I just completed the short, highly useful Rackspace Cloud U, which gives an excellent introduction to the cloud, how it operates, and why that’s where computing is moving to.
Cloud computing allows users to concentrate on building apps and value without having to deal with underlying hardware and software. Even better, it’s pay as you go. You are only billed for what you use with no minimum fees. Plus, the cloud is instantly scalable. If there is a traffic spike, the cloud automatically scales to meet the load. Increasingly, many big websites host as least part of their content in the cloud, as does this blog via a Content Distribution Network on Amazon Web Services.
Rackspace has an open source cloud called Open Stack, which was developed in partnership with NASA. Amazon Web Services offer an enormous number of cloud services and platforms. Microsoft’s Azure has been signing up very large customers recently. There are many other cloud vendors too, like Salesforce, who were pioneers in the cloud.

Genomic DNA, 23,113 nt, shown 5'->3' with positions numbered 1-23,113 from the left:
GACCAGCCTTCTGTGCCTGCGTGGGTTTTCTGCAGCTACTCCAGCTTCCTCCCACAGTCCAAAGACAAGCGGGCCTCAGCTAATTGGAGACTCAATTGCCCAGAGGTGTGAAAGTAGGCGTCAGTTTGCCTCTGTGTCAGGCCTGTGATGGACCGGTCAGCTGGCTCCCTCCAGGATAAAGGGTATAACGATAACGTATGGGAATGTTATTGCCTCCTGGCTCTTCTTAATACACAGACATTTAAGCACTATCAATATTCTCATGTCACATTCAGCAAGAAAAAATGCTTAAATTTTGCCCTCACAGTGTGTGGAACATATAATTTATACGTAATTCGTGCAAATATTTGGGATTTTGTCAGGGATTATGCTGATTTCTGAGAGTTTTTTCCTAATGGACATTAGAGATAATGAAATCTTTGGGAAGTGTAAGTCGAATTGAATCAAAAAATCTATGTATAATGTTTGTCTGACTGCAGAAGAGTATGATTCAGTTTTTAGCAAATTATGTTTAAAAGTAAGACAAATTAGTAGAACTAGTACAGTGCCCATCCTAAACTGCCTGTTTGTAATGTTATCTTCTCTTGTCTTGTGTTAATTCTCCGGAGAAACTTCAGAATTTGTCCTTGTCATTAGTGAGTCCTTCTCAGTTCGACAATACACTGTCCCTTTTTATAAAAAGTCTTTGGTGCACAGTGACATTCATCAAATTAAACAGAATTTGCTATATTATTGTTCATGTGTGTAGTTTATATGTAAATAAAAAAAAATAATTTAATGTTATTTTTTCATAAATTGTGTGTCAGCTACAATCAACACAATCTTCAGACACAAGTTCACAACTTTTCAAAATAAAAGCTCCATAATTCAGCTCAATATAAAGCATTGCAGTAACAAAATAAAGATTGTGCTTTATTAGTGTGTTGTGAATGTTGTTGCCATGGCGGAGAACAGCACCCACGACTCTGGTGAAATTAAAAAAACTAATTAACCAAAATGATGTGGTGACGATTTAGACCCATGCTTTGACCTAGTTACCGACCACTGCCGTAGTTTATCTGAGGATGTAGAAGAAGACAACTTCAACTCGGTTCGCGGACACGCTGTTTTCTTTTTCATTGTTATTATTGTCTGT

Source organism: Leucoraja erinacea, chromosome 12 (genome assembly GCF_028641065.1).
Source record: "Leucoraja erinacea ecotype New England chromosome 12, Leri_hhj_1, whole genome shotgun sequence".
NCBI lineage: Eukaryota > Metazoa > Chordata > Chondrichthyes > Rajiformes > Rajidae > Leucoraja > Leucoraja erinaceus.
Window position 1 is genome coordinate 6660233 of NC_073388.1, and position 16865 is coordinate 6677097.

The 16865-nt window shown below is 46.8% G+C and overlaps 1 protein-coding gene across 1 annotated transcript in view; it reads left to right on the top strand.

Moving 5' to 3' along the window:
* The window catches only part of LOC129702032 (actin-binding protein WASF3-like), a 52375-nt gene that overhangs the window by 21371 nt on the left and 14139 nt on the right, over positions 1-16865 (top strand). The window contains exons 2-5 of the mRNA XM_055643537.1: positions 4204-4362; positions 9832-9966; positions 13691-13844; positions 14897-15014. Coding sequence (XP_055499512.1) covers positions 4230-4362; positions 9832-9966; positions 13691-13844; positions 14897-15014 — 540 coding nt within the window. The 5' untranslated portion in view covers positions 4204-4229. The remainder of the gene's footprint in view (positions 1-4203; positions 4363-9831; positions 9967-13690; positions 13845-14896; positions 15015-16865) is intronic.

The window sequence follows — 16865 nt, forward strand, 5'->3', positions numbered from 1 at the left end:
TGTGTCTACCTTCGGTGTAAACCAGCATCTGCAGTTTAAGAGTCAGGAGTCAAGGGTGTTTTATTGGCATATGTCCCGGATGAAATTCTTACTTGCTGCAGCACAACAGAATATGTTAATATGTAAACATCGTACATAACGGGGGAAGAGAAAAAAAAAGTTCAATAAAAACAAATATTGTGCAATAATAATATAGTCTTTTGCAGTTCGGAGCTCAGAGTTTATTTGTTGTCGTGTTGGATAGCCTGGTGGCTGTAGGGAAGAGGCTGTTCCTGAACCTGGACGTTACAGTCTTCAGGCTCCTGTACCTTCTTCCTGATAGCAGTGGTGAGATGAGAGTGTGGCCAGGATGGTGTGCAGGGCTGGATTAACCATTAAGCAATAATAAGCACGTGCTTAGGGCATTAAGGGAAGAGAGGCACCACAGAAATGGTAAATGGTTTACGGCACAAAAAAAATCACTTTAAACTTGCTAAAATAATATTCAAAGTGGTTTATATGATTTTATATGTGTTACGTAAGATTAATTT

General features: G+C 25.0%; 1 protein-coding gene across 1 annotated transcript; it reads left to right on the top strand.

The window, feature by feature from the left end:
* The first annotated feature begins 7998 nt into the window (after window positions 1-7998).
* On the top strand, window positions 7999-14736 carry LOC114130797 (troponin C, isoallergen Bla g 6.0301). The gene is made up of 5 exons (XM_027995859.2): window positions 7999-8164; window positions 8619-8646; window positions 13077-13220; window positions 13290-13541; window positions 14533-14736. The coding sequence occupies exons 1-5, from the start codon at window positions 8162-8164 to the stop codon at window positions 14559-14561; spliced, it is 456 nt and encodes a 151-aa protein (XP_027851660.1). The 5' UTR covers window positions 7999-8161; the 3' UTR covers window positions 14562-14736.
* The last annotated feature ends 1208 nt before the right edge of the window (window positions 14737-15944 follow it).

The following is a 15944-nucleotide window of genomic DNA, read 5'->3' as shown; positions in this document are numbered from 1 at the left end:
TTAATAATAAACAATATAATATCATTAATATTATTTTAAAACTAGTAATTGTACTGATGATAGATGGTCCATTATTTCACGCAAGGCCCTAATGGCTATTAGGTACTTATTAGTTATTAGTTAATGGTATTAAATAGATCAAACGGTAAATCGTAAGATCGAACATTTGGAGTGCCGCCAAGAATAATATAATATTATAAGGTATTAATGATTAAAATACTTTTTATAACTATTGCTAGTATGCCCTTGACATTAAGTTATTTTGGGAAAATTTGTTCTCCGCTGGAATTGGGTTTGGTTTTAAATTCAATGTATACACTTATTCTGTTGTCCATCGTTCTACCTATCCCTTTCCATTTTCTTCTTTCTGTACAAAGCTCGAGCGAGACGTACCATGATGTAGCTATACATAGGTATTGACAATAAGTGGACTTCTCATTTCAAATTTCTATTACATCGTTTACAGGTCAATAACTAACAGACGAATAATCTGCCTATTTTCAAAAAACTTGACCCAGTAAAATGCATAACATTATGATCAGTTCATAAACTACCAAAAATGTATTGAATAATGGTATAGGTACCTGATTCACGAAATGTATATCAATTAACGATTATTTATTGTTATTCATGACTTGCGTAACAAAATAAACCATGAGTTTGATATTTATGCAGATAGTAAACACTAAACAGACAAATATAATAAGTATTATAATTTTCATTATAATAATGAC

From one of the Rackspace lessons
One of the best ways to explain what the Cloud is, and by extension to determine whether a product truly constitutes a Cloud offering, is by using an acronym developed by Dave Nielsen, one of the founders of the CloudCamp series of conferences. This definition sees Cloud Computing described as OSSM (pronounced “awesome”). This simple concept stands for the following;
- On-demand: the infrastructure or hardware is already setup and ready to be deployed
- Self-service: the customer chooses what they want, when they want it
- Scalable: customers can choose how much they want and ramp up if neccessary
- Measureable: there’s metering/reporting so you know you are getting what you pay for
The cloud is also democratizing as it allows anyone to use highly sophisticated hardware and software platforms without having to worry about maintaining them and at extremely reasonably prices too.